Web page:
Count mega-producer Brian Grazer (The Grinch) in the pro-curves camp. "I don't want the actresses I work with to get too thin—I just don't like the way that looks," he says. Grazer's longtime business partner, director Ron Howard, concurs, adding that he has heard industry talk of a shift away from ultrathin actresses within "the last six or eight months." Will the trend continue? "I hope so," he says.
Apparently audiences do too. Lorraine Toussaint, 40, who costars on the Lifetime drama Any Day Now, says her figure has drawn praise from similarly shaped viewers. They "appreciate that I look like a normal woman," she observes. "Most women have hips and busts and are struggling to stay healthy and toned and tucked." Still, she notes, "being beautiful today means being very, very thin. I hope we can expand that, because as an African-American woman, we're not built that way."
Okay, so it's a tad premature to break out the Häagen-Dazs in celebration of a curvy renaissance. But that hasn't stopped plenty of actresses from readying their spoons. "I want to eat fun meals and laugh and enjoy myself," Drew Barrymore told TV Guide last fall. The actress "is not a skinny Minnie," says Manhattan celebrity-fitness guru High Voltage. "She looks very comfortable in her own skin."
Jennifer Lopez, 31, the reigning Queen of Curves, shares that self-confidence. "When I first started teaching Jennifer," recalls New York City trainer-to-the-stars Radu, "she said, 'Don't you dare work off my butt! I'm very proud of it.' " Indeed, when it comes to body size, "I don't believe in beating yourself up," Lopez told OK! magazine last February. Producer Michael Shamberg, who worked with the actress on 1998's Out of Sight, says Lopez brings a needed dose of realism to her film roles. "Movie actresses have to be re-latable, not inaccessible like models," he says. "If [actresses] are too thin, they don't look real."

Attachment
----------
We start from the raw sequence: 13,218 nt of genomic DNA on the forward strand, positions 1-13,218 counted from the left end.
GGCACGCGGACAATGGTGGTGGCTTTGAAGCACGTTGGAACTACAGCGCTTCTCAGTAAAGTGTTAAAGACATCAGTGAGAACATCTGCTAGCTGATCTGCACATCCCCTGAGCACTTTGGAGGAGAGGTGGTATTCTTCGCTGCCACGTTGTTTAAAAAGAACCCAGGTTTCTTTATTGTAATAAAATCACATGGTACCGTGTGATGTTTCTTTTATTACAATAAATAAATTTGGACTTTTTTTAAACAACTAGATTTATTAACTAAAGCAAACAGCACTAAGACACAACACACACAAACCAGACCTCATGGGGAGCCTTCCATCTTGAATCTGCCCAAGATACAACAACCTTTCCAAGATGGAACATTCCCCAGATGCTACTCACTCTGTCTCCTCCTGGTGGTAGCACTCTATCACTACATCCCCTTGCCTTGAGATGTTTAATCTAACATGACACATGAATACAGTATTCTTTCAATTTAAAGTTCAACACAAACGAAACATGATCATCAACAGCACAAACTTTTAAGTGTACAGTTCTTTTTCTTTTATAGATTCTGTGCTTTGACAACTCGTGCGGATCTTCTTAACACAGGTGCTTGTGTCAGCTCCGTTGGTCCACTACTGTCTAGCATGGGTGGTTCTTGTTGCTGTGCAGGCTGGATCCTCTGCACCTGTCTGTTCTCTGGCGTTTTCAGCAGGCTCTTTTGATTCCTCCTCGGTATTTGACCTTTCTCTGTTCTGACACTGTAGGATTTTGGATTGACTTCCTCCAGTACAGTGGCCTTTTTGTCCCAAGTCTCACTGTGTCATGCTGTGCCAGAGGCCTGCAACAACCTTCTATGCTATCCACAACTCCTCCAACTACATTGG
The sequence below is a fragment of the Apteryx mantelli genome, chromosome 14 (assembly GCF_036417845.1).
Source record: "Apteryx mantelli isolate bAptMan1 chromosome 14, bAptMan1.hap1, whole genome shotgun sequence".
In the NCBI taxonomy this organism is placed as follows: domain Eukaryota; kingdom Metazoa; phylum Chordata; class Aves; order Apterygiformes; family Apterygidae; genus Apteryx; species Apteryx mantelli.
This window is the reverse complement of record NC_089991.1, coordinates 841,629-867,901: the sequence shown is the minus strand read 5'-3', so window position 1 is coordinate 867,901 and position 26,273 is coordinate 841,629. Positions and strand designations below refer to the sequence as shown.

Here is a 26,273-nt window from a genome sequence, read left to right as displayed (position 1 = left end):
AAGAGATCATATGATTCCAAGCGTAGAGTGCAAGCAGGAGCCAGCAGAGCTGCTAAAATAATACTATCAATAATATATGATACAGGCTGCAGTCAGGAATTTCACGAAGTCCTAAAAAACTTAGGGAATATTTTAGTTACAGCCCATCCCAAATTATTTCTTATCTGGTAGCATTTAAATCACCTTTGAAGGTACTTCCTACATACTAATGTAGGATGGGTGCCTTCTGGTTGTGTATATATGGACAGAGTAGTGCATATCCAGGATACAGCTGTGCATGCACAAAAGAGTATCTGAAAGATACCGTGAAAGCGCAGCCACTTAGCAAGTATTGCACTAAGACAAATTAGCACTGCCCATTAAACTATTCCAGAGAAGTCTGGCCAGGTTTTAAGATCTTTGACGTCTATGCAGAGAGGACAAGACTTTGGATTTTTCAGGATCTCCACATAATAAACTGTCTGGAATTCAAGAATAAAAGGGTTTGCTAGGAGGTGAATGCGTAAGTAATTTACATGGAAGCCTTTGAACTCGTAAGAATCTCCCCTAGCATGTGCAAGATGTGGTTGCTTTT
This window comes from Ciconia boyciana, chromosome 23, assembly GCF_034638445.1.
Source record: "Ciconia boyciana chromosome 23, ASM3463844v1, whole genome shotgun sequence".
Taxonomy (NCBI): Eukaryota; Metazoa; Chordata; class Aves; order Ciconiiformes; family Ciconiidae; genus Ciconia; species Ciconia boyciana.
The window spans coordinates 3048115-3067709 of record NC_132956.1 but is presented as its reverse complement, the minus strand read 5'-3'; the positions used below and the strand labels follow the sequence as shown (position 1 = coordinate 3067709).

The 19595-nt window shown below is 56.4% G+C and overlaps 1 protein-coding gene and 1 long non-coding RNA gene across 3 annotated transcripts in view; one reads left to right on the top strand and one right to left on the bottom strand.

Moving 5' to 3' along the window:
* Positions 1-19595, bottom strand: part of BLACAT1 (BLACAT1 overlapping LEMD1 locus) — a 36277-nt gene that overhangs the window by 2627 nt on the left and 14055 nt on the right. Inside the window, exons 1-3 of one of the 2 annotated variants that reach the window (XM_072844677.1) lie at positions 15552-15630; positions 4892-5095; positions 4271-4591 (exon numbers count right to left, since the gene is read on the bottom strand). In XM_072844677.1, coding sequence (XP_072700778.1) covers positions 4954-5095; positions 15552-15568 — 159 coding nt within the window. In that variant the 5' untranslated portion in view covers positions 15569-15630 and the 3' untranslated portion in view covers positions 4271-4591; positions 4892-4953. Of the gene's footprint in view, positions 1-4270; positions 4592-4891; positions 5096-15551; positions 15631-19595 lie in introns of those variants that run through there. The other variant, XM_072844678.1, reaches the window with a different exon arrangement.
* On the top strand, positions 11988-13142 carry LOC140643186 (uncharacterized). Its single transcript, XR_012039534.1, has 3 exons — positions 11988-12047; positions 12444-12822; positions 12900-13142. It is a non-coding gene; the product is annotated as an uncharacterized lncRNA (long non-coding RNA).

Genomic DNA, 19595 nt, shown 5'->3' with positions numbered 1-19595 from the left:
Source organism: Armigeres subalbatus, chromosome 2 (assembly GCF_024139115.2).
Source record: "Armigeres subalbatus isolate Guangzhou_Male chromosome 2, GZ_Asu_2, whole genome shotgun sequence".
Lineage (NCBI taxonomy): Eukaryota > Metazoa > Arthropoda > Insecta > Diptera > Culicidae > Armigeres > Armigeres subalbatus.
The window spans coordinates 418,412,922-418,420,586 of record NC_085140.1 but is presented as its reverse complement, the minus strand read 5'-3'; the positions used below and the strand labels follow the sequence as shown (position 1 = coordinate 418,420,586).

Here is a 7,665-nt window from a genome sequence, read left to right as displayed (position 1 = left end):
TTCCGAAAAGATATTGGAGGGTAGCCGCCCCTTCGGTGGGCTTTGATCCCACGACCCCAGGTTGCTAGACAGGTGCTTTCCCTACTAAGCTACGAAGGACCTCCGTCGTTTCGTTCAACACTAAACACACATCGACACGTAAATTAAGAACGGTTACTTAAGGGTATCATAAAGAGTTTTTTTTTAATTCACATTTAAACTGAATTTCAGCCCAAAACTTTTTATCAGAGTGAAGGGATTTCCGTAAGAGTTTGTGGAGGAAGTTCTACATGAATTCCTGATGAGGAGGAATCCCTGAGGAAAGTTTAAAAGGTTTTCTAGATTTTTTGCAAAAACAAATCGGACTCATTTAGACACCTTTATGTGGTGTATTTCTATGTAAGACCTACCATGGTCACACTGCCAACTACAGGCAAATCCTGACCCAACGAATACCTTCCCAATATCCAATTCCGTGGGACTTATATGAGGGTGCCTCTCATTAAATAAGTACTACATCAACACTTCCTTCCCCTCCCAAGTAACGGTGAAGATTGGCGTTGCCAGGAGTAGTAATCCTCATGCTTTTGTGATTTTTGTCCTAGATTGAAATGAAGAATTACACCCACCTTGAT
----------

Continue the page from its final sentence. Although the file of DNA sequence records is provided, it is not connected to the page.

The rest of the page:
British actress Kate Winslet, 25, voiced the same concern earlier this year, while noting that she was trying to peel off some of the 50 lbs. she gained during her pregnancy with daughter Mia, 5 months. Her grudging admission to Britain's Radio Times in January that she needed to lose weight "or I won't work" disappointed some of her fans, who had regarded Winslet as a champion of womanly fullness ever since her radiant turn in 1997's Titanic. Yet shortly after her initial remark, the actress insisted that she had no plans to waste into waifdom. "I shall always be the curvy Kate that everybody knows," she told a Los Angeles television reporter. In February, she drove that point home, proclaiming, "I don't believe in diets, damn it!"
Neither does Charlize Theron, who didn't hesitate when asked how she planned to regain her weight after wrapping Sweet November last summer. "I'm having a home-cooked English breakfast," she gleefully proclaimed. "The steak and the eggs and the potatoes and the pancakes!"
Pete Norman in Cannes and London, Karen Brailsford, Alison Gee, Meg Grant, Marisa Laudadio, N.F. Mendoza and Vicki Sheff-Cahan in Los Angeles and Natasha Stoynoff in New York City
- Pete Norman,
- Karen Brailsford,
- Alison Gee,
- Meg Grant,
- Marisa Laudadio,
- N.F. Mendoza,
- Vicki Sheff-Cahan,
- Natasha Stoynoff.
Treat Yourself! 4 Preview Issues
The most buzzed about stars this minute!